Jesse J. Barnett began for himself in 1890, renting two years, and then bought a farm in Saunders county, opposite Fremont. In 1907, bought the southwest quarter of section ten, and the southeast quarter of section nine, township



twenty-seven, range three, in Pierce county, which, was improved with good buildings. He has since added much to the number of trees growing on the place when purchased. This farm is now his residing place.
   Mr. Barnett was married in Fremont to Miss Maggie Larson, a native of Morgan county, near Jacksonville, Illinois. She is a daughter of Christian and Hanna (Peterson) Larson, who emigrated from Denmark about 1870. Five children have been born to Mr. and Mrs. Barnett, whose names are as follows: Earl, Hazel, Leo, Delbert and Floyd.
   Mr. Barnett was a member of the Ancient Order of United Workmen, and has always cast his vote for the republican ticket. He takes an active interest in neighborhood affairs, and is liked and respected by all who have the pleasure of knowing him.
   During the blizzard of January 12, 1888, he was out in the storm for some time, looking after cattle, but his father's farm being surrounded by a large grove, he suffered little inconvenience. During the drouth of 1894, they gathered but ten bushels of corn per acre - much more, however, than other families secured.



   The above named gentleman is a young man, widely known and highly respected for his sterling character and industrious habits. He is a successful and prosperous agriculturist and stockman of Howard county, where he has spent his entire life.
   Alfred L. Baliman was born on March 5, 1879, on the original Baliman homestead in section twelve, township fourteen, range eleven, his parents having settled in this county in the month of April, 1871. He received his early education in the district schools, afterwards attending the St. Paul high school, and for three years was a student at the St. Paul College, being the first pupil enrolled in the college. After leaving school, he engaged in different lines of work, spending nearly all of his time in St. Paul, where he accomplished a large measure of success, but finally returned to the farm, and for the past number of years has given his entire attention to agricultural pursuits. At the present time he is the owner of a fine property, consisting of one hundred and twenty acres, and in connection with this place he operates his father's homestead of two hundred and forty acres. He engages in mixed farming, and stock raising, having a thoroughly equipped farm, and is rapidly becoming one of the foremost members of the younger agriculturists of his vicinity.
   Mr. Baliman was married at Loup City, Nebraska, on October 15, 1902, to Miss Pearl Daddow, who is a native of Iowa, and came to Nebraska with her parents when a very young child, her father, Samuel Daddow, being one of a family of six brothers who located in Sherman county as pioneers, and remained to see that region develop from a practically barren plain to a productive farming country and thriving business center. Mr. and Mrs. Baliman have one child, Percy La Clair, who is a bright and interesting youngster. The family have a very pleasant home, and a host of warm friends in the community. Mr. Baliman is treasurer of school district number eight.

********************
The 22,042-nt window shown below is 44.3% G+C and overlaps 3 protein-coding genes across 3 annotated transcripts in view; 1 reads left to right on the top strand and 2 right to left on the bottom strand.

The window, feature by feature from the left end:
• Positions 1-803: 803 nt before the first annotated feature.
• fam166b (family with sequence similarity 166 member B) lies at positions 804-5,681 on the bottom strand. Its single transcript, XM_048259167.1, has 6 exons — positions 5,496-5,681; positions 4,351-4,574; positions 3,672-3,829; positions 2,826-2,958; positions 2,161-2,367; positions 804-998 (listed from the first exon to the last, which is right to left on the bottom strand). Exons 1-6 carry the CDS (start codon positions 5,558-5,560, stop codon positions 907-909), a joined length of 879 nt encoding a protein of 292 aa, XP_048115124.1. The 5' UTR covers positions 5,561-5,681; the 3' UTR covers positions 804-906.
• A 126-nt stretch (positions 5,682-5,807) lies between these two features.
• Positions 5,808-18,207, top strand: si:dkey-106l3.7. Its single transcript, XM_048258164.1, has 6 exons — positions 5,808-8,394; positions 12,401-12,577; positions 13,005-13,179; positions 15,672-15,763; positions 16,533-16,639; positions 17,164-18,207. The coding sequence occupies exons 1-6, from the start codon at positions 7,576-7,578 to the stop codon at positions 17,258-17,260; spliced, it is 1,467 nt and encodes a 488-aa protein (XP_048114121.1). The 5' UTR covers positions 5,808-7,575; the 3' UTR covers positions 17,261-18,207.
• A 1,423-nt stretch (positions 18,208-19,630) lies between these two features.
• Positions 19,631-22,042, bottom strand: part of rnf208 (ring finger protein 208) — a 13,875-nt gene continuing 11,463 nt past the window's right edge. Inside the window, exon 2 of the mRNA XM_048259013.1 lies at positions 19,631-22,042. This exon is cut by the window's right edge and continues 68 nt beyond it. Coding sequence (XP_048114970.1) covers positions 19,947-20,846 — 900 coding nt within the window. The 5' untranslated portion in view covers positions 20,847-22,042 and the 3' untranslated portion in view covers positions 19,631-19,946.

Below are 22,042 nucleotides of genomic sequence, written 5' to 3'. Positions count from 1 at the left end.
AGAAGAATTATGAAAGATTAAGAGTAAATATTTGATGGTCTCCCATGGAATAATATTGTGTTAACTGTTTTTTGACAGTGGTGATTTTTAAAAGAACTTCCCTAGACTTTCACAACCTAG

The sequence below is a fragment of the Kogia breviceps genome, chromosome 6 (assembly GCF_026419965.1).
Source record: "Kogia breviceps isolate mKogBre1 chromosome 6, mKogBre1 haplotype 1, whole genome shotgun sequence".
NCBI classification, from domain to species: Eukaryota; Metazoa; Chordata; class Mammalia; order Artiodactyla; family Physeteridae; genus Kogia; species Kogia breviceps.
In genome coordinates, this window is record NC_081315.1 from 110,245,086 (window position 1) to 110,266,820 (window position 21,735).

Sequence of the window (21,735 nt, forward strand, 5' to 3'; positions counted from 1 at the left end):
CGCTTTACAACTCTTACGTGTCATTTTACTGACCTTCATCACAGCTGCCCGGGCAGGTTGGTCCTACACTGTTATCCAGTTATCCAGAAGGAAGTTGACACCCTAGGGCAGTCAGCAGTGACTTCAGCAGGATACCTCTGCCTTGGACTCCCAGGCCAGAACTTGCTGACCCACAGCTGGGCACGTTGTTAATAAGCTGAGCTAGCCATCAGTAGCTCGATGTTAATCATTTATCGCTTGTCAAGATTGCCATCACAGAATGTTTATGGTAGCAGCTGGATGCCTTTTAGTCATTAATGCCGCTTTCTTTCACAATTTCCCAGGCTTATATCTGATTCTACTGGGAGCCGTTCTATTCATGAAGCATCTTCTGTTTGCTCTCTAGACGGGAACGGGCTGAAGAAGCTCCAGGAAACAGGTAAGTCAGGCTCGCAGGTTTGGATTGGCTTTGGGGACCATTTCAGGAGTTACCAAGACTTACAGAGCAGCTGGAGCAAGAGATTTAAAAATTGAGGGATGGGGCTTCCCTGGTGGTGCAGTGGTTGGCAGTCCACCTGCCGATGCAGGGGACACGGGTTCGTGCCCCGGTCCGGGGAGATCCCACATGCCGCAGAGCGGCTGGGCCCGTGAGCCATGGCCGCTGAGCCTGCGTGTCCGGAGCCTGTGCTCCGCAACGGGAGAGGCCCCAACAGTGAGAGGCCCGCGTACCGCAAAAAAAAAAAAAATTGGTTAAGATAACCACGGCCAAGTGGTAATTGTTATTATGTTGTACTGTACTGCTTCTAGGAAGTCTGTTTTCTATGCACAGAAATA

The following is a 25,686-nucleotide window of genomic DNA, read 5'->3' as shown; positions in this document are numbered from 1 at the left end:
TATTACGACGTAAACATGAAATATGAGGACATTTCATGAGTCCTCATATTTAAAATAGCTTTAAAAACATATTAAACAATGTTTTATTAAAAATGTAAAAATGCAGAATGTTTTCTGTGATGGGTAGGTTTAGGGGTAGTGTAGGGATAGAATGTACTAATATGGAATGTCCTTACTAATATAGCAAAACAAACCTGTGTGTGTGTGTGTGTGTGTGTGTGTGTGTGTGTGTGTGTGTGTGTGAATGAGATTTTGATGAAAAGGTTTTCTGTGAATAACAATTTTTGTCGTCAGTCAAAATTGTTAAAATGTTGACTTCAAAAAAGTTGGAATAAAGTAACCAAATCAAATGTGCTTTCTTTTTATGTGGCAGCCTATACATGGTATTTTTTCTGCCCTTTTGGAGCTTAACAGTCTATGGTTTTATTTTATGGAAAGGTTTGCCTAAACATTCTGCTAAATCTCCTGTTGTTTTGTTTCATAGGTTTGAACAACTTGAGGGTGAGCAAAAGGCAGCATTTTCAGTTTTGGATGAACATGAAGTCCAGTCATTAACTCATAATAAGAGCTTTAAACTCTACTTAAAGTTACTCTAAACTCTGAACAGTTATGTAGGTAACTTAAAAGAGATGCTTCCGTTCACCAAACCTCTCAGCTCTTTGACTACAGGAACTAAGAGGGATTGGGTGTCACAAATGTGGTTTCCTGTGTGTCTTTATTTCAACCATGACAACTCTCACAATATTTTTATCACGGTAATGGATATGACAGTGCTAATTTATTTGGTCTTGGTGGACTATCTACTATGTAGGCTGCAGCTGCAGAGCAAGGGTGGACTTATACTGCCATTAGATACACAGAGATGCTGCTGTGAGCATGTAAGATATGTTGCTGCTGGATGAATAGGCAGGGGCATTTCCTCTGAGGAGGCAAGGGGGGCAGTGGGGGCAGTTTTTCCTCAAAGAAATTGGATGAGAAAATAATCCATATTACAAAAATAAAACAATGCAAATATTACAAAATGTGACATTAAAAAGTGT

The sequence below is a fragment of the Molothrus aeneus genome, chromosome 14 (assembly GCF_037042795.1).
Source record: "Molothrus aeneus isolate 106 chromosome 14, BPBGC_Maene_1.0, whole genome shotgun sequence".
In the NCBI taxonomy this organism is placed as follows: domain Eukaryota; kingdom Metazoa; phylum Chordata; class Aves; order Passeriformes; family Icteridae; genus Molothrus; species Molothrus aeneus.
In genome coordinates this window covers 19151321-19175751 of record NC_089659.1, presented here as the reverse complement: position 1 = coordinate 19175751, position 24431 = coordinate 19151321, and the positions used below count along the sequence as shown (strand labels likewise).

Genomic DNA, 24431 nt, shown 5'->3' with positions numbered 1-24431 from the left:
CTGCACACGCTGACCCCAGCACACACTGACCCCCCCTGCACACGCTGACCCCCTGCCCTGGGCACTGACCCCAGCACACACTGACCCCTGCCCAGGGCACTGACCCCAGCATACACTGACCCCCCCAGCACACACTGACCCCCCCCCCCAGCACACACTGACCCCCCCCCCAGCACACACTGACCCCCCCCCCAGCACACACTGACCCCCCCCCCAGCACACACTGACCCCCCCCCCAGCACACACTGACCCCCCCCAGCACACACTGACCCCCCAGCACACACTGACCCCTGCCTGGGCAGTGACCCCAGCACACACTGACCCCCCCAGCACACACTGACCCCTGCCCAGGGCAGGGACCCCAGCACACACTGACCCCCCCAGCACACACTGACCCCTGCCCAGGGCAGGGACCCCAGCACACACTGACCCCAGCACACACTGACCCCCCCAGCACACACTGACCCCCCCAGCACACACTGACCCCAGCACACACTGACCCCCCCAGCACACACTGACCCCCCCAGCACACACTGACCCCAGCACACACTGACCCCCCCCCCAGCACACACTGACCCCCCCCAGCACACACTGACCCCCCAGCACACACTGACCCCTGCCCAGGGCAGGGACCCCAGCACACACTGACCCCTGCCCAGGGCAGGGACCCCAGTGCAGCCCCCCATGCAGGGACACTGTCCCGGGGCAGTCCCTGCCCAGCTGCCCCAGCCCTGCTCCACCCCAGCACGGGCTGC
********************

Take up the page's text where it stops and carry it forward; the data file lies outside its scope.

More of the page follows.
Among the most prominent citizens of Arcadia, Nebraska, is Henry H. Waggoner, who has for many years been identified with the interests and development of Valley county as business man and farmer. He is one of the older residents, and during the many years that have passed since he first came to the county, he has done much toward the upbuilding of the town of Arcadia and the welfare of the surrounding country. He is a native of Freedom, Ohio, born October 22, 1847, a son of Samuel and Louisa (Ferguson) Waggoner, being the eldest of their three children -- two sons and one daughter. The Waggoner family migrated to Davenport, Iowa, in November, 1864, and in the following spring removed to a farm near Rock Island, Illinois. In 1867, the father sold his farm near Rock Island, and located in Mercer county, Illinois, where he died in November, 1868. His widow passed away at Perry, Iowa, in February, 1902. Their only daughter, Louisa, married Abraham Maus, and they live six and one-half miles southwest of Lincoln, Nebraska. The son, George, has interests in Iowa and Oklahoma.
   Henry H. Waggoner accompanied his parents on their various removals until they came to Rock Island, Illinois, and when about eighteen years of age, started out for himself. He learned the trade of harnessmaker at Davenport, lowa, where he lived some time. He was married in that city, at the home of her parents, February 9, 1869, to Ella Forney, and they lived in Davenport until 1877. In that year they moved to Muscatine county, Iowa, and spent four years on a farm. In May, 1881, in company with his wife and two children, Mr. Waggoner located in Lancaster county, Nebraska, and engaged in farming and stock-raising. He spent seven years there, and in the fall of 1888 moved to Arcadia, where he established a harness shop, and secured a homestead on the southeast quarter of section twenty-three, township seventeen, range sixteen, which was within the corporate limits. He conducted his harness shop for seven years, and at the same time operated and developed his land, and conducted his business until May, 1908. He then came to his present farm on the southeast quarter of section ten, township seventeen, range